Skull shaped timepieces have been around since the 14th century, with the most famous being the one that was supposedly owned by Mary, Queen of Scots. The engraved silver skull watch depicted various grim biblical scenes, such as the fall of Adam and Eve and the Crucifixion, while the Grim Reaper (scythe in one hand and an hourglass in the other) is engraved on the forehead of the skull.
In honour of El Día de los Muertos, the Mexican holiday known as the Day of the Dead, we round up three new timepieces from Chopard, MB&F and De Bethune designed with calaveras (skulls) and calacas (skeletons) to accurately point out the witching hour. These memento mori are an apt reminder of the fragility of life and consequently, the importance of ascribing meaning to existence.
01 | CHOPARD
The L.U.C Skull One is a 100-piece limited-edition watch adorned with a Mexican calavera as a tribute to the Day of the Dead. Lacquered on its black dial is a stylised skull with sun, flower and heart-shaped motifs, wearing a moustache and a toothy grin. Time is driven by the L.U.C 96.53-L mechanical movement, an ultra-thin self-winding movement equipped with two barrels based on Chopard Twin technology and ensuring a 58-hour power reserve. The movement can be admired from the back against a blackened sapphire crystal.
02 | MB&F
MB&F’s latest collaboration is with Swiss artist Eddy Jaquet. The LM Split Escapement ‘Eddy Jaquet’ Limited Edition comprises a series of eight unique watches that bring to life eight stories by prolific French author Jules Verne. Engraved on the dials are original art work from Jaquet (not taken or adapted from any existing piece of art) comprising key moments from some of Verne’s most famous works. One of these memorable scenes is taken from Voyage to the Centre of the Earth, when the explorers discoveran enormous fossil graveyard that had bones from prehistoric beasts, as well as an oversized human skull. An additional 300 hours of work was needed to create these miniature works of art.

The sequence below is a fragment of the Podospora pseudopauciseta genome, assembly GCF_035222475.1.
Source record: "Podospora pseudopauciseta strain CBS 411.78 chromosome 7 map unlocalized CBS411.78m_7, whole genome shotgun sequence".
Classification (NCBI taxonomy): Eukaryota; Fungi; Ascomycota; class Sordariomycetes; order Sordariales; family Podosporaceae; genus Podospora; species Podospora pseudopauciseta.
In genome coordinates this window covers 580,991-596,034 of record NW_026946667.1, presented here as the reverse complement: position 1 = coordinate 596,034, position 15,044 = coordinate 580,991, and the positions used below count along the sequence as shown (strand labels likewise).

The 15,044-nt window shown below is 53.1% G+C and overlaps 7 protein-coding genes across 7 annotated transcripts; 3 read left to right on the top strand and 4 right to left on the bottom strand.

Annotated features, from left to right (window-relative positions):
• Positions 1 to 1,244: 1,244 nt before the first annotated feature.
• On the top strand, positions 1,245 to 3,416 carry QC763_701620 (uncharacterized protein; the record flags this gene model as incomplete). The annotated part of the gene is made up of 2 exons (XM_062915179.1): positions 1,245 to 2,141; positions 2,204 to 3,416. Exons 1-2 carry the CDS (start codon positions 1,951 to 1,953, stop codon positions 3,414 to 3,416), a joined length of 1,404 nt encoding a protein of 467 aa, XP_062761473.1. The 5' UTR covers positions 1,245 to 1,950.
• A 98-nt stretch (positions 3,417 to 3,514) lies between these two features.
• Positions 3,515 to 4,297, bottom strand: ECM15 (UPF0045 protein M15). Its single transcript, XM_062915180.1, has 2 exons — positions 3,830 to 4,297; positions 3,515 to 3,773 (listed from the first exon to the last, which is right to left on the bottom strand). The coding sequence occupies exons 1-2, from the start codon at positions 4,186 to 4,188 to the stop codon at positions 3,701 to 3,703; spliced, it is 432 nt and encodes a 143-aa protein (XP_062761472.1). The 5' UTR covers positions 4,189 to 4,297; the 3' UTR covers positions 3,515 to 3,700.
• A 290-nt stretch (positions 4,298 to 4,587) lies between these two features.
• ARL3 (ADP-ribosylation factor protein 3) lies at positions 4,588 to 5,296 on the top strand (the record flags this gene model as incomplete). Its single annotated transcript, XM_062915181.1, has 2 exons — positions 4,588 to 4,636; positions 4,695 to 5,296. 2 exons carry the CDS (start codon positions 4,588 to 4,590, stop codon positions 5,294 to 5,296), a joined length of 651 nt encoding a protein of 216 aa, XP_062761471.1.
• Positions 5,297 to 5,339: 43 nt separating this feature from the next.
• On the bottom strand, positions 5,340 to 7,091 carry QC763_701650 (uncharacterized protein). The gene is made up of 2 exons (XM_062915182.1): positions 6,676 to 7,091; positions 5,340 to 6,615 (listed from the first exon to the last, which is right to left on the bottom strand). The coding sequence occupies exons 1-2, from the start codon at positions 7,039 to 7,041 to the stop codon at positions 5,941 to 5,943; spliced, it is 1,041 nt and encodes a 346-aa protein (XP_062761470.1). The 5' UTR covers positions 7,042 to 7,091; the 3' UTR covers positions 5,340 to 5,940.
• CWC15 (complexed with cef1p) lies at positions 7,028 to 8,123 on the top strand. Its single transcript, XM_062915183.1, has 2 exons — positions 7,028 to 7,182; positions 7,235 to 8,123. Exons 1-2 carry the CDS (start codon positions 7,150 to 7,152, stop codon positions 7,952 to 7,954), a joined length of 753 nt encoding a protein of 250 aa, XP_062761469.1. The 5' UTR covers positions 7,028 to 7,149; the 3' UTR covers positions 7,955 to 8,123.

03 | DE BETHUNE
Successfully encapsulating the festive and joyous essence of how Mexicans celebrate El Día de los Muertos is De Bethune’s DW5 Cempasúchil, named after the marigold flower used at Mexican burials. It bears the artwork of late Mexican artist José Guadalupe Posada, that’s been appropriated onto the watch case by Swiss engraving artist Michèle Rothen. Rothen had the tall task of taking Posada’s playful and joyous lithographs of calaveras and miniaturising them into a watch case crafted from flame blued titanium embedded with white, yellow, rose, green (gold combined with a touch of silver), and marbled gold (a blend of white, rose and yellow) inserts. Ensuring that all attention remains on the artwork, time is shown via a minimalist digital hours and minutes display, visible through a hand-cut crystal cabochon. A two-coloured sphere made of blued steel on one half and palladium on the other, indicates the moon phases.